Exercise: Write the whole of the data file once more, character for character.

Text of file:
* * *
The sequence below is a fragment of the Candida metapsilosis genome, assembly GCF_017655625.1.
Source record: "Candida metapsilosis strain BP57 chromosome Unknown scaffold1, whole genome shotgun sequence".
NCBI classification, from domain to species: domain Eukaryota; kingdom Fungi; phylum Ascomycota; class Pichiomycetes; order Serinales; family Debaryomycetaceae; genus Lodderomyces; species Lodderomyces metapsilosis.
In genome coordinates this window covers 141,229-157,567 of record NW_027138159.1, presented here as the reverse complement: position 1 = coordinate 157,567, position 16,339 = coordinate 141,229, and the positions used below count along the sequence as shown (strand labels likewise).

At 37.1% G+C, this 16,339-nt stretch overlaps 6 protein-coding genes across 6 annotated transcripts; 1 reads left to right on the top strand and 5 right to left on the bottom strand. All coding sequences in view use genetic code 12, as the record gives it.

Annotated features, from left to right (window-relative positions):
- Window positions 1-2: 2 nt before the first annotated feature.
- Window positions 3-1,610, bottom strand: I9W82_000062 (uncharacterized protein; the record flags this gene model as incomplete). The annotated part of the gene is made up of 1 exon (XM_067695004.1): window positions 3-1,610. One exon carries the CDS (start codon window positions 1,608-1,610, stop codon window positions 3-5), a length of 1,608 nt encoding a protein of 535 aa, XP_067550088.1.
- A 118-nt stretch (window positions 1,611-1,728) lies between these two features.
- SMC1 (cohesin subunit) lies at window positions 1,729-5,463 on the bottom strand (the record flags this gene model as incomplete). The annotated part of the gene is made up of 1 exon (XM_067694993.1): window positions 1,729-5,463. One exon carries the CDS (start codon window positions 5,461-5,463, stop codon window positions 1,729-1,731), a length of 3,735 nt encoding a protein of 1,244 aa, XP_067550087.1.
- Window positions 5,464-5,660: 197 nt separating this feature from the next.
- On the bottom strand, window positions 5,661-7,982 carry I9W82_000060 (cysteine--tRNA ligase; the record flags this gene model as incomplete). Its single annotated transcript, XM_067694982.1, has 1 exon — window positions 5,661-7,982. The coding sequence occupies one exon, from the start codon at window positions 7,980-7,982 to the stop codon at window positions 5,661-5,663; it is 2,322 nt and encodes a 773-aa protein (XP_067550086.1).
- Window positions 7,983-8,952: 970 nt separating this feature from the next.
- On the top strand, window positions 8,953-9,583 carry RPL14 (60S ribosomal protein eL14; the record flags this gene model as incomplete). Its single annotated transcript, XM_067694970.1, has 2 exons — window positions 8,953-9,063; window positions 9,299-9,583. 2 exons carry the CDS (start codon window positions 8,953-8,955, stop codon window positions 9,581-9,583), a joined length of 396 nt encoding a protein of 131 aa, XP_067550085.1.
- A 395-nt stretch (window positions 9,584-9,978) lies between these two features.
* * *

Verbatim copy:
The sequence below is a fragment of the Candida metapsilosis genome, assembly GCF_017655625.1.
Source record: "Candida metapsilosis strain BP57 chromosome Unknown scaffold1, whole genome shotgun sequence".
NCBI classification, from domain to species: domain Eukaryota; kingdom Fungi; phylum Ascomycota; class Pichiomycetes; order Serinales; family Debaryomycetaceae; genus Lodderomyces; species Lodderomyces metapsilosis.
In genome coordinates this window covers 141,229-157,567 of record NW_027138159.1, presented here as the reverse complement: position 1 = coordinate 157,567, position 16,339 = coordinate 141,229, and the positions used below count along the sequence as shown (strand labels likewise).

At 37.1% G+C, this 16,339-nt stretch overlaps 6 protein-coding genes across 6 annotated transcripts; 1 reads left to right on the top strand and 5 right to left on the bottom strand. All coding sequences in view use genetic code 12, as the record gives it.

Annotated features, from left to right (window-relative positions):
- Window positions 1-2: 2 nt before the first annotated feature.
- Window positions 3-1,610, bottom strand: I9W82_000062 (uncharacterized protein; the record flags this gene model as incomplete). The annotated part of the gene is made up of 1 exon (XM_067695004.1): window positions 3-1,610. One exon carries the CDS (start codon window positions 1,608-1,610, stop codon window positions 3-5), a length of 1,608 nt encoding a protein of 535 aa, XP_067550088.1.
- A 118-nt stretch (window positions 1,611-1,728) lies between these two features.
- SMC1 (cohesin subunit) lies at window positions 1,729-5,463 on the bottom strand (the record flags this gene model as incomplete). The annotated part of the gene is made up of 1 exon (XM_067694993.1): window positions 1,729-5,463. One exon carries the CDS (start codon window positions 5,461-5,463, stop codon window positions 1,729-1,731), a length of 3,735 nt encoding a protein of 1,244 aa, XP_067550087.1.
- Window positions 5,464-5,660: 197 nt separating this feature from the next.
- On the bottom strand, window positions 5,661-7,982 carry I9W82_000060 (cysteine--tRNA ligase; the record flags this gene model as incomplete). Its single annotated transcript, XM_067694982.1, has 1 exon — window positions 5,661-7,982. The coding sequence occupies one exon, from the start codon at window positions 7,980-7,982 to the stop codon at window positions 5,661-5,663; it is 2,322 nt and encodes a 773-aa protein (XP_067550086.1).
- Window positions 7,983-8,952: 970 nt separating this feature from the next.
- On the top strand, window positions 8,953-9,583 carry RPL14 (60S ribosomal protein eL14; the record flags this gene model as incomplete). Its single annotated transcript, XM_067694970.1, has 2 exons — window positions 8,953-9,063; window positions 9,299-9,583. 2 exons carry the CDS (start codon window positions 8,953-8,955, stop codon window positions 9,581-9,583), a joined length of 396 nt encoding a protein of 131 aa, XP_067550085.1.
- A 395-nt stretch (window positions 9,584-9,978) lies between these two features.